Social media has great potential for science communication and advocacy. It’s easy for people to get involved, and in time, you can reach a much larger and more diverse audience than might ever be possible in your day-to-day interactions. Social media engagement isn’t for everyone, and that’s OK. We should use whatever resources and outlets fit our individual style, but that doesn’t make other forms worthless. It’s about the message, not the medium, and we should leverage whatever medium enables us to reach our individual audiences.

Of course, by writing about this here, I am reaching an audience that has, to some degree, already embraced digital media as a mode of effective science communication. In other words, I’m preaching to the choir. Hopefully scientific professional societies will begin to use more traditional forms of communication to share the utility of social media platforms, rather than just allowing a few strong and privileged voices to tear them down.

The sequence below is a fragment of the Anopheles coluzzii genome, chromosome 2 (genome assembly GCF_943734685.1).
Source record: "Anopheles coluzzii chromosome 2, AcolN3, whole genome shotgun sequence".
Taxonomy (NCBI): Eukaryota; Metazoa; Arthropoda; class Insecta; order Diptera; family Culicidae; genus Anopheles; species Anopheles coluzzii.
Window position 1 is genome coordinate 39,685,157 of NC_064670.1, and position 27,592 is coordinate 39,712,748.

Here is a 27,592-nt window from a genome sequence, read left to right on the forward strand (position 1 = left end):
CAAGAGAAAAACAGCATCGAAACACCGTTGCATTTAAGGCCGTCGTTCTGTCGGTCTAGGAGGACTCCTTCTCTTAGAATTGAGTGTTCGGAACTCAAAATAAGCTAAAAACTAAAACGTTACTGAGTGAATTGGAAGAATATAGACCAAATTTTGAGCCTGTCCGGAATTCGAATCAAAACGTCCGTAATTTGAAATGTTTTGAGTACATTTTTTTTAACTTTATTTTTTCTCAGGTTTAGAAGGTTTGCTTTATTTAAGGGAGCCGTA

This entry was posted in attitudes, barriers, blogging, cranky postdoc moment, respect, social media, stereotypes. Bookmark the permalink.

21 Responses to Science & self-promotion

  1. Zen Faulkes says:

    As a member of the choir:

    “Oh yeah, PREACH IT!”

  2. Pingback: Science & self-promotion | Transformations of science |

  3. As an academic research scientist and lecturer, I describe myself as being a professional writer and performer. To suggest that a professional performer not engage in self promotion seems absurd.

  4. behrfacts says:

    I agree entirely that you cannot separate promotion from blogging whatever context you operate in. Young people need to learn how to analyse the different shades properly. That’s why I found well-taught history at school so helpful and no doubt critical thinking does the same nowadays.

    • biochembelle says:

      I suppose there is some truth to the idea that you cannot separate promotion from blogging. Every one of us has some agenda or interest that we’re pushing. This doesn’t just happen with blogging. And I don’t think social media is always about promoting the individual above the message, which I felt was the context of the commentary (though some disagree with the interpretation).